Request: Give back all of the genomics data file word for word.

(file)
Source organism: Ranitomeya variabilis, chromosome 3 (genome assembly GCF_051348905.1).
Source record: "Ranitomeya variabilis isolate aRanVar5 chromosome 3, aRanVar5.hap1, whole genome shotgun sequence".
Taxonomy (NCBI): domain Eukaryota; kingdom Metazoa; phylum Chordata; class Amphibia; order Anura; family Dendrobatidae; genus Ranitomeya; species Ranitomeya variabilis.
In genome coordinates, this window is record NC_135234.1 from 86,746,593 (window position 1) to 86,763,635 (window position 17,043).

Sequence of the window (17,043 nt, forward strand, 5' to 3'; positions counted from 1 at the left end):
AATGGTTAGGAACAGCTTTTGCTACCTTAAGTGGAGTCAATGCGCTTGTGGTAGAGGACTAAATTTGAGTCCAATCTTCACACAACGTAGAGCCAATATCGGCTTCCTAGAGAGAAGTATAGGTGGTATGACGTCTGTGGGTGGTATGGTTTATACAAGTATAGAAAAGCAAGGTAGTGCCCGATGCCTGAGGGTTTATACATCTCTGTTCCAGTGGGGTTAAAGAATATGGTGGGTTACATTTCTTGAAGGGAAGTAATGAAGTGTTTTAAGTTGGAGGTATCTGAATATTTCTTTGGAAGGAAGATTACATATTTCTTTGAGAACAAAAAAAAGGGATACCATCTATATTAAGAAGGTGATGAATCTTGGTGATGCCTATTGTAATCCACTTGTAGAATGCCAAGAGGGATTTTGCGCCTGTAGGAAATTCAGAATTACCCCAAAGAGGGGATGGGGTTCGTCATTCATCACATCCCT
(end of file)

Source organism: Ranitomeya variabilis, chromosome 3 (genome assembly GCF_051348905.1).
Source record: "Ranitomeya variabilis isolate aRanVar5 chromosome 3, aRanVar5.hap1, whole genome shotgun sequence".
Taxonomy (NCBI): domain Eukaryota; kingdom Metazoa; phylum Chordata; class Amphibia; order Anura; family Dendrobatidae; genus Ranitomeya; species Ranitomeya variabilis.
In genome coordinates, this window is record NC_135234.1 from 86,746,593 (window position 1) to 86,763,635 (window position 17,043).

Sequence of the window (17,043 nt, forward strand, 5' to 3'; positions counted from 1 at the left end):
AATGGTTAGGAACAGCTTTTGCTACCTTAAGTGGAGTCAATGCGCTTGTGGTAGAGGACTAAATTTGAGTCCAATCTTCACACAACGTAGAGCCAATATCGGCTTCCTAGAGAGAAGTATAGGTGGTATGACGTCTGTGGGTGGTATGGTTTATACAAGTATAGAAAAGCAAGGTAGTGCCCGATGCCTGAGGGTTTATACATCTCTGTTCCAGTGGGGTTAAAGAATATGGTGGGTTACATTTCTTGAAGGGAAGTAATGAAGTGTTTTAAGTTGGAGGTATCTGAATATTTCTTTGGAAGGAAGATTACATATTTCTTTGAGAACAAAAAAAAGGGATACCATCTATATTAAGAAGGTGATGAATCTTGGTGATGCCTATTGTAATCCACTTGTAGAATGCCAAGAGGGATTTTGCGCCTGTAGGAAATTCAGAATTACCCCAAAGAGGGGATGGGGTTCGTCATTCATCACATCCCT